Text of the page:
Civil actions: For counterfeit goods, the use of a sign in the course of trade will normally be identical to the registered trade mark and in relation to identical goods. Accordingly, this constitutes a subcategory of infringement under Section 10(1) of the TMA) or Article 9(2)(a) of the Trade Mark Regulation in relation to EU trade marks). In the case of use of an identical mark on identical goods, the trade mark owner is not required to demonstrate a likelihood of confusion.
If urgent action is required, in certain circumstances UK courts can grant interim injunctions and search and seizure orders against the infringer. These orders can be applied for without notice to the infringer and granted within days. Where urgent action is not warranted, then the trade mark owner may initiate proceedings seeking permanent injunctions against future infringement, orders for the infringer to pay damages or an account of profits to the trade mark owner, orders for the infringer to deliver up or destroy the infringing goods and costs.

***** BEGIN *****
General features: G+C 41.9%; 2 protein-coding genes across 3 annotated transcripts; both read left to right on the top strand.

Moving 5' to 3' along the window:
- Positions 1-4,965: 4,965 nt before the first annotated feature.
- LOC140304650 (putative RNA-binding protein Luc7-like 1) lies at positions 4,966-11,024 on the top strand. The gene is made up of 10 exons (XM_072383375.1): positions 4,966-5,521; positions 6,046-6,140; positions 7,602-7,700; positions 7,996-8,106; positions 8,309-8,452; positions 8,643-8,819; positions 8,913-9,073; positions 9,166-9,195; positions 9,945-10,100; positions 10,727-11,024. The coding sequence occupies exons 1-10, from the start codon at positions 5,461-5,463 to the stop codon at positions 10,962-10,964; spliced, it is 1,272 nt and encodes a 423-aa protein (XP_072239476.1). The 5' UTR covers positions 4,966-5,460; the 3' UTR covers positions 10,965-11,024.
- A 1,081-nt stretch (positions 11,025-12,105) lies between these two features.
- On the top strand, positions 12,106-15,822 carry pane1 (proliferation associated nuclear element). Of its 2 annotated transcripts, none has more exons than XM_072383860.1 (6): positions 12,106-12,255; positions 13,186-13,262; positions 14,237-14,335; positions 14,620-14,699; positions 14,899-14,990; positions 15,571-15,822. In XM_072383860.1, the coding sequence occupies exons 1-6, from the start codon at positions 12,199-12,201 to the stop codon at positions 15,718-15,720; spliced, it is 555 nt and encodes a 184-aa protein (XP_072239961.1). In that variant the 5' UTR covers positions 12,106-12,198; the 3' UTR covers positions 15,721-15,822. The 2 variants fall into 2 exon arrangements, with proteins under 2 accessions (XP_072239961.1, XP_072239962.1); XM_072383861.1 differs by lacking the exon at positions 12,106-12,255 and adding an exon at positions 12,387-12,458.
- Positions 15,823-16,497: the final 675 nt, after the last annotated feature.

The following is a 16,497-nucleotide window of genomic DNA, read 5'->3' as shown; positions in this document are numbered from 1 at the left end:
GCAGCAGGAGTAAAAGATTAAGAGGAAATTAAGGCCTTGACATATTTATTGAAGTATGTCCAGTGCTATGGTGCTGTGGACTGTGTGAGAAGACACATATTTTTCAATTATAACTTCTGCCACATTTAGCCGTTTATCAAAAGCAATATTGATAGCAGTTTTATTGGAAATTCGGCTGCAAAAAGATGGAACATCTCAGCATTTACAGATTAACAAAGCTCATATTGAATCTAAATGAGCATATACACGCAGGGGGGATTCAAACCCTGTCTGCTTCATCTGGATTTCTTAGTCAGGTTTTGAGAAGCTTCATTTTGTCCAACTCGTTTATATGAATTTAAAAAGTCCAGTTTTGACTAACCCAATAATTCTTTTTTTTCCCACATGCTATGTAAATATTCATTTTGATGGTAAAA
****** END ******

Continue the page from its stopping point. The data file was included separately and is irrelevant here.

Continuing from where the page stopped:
Criminal Actions: Under section 92 of the TMA, it is a criminal offence to use without the proprietor’s consent a sign identical with a trade mark, or likely to be mistaken for that mark, with a view to make a gain or to cause a loss to another. The Fraud Act 2006 and the Proceeds of Crime Act 2002 may also be relevant to criminal IP cases:
- Under the Fraud Act, it is a criminal offence to dishonestly make a false representation with an intention to make a gain for oneself or another or an intention to cause loss to another or expose another to a risk of loss, and to make or possess articles for use in or in connection with fraud, and to make or supply articles for use in fraud.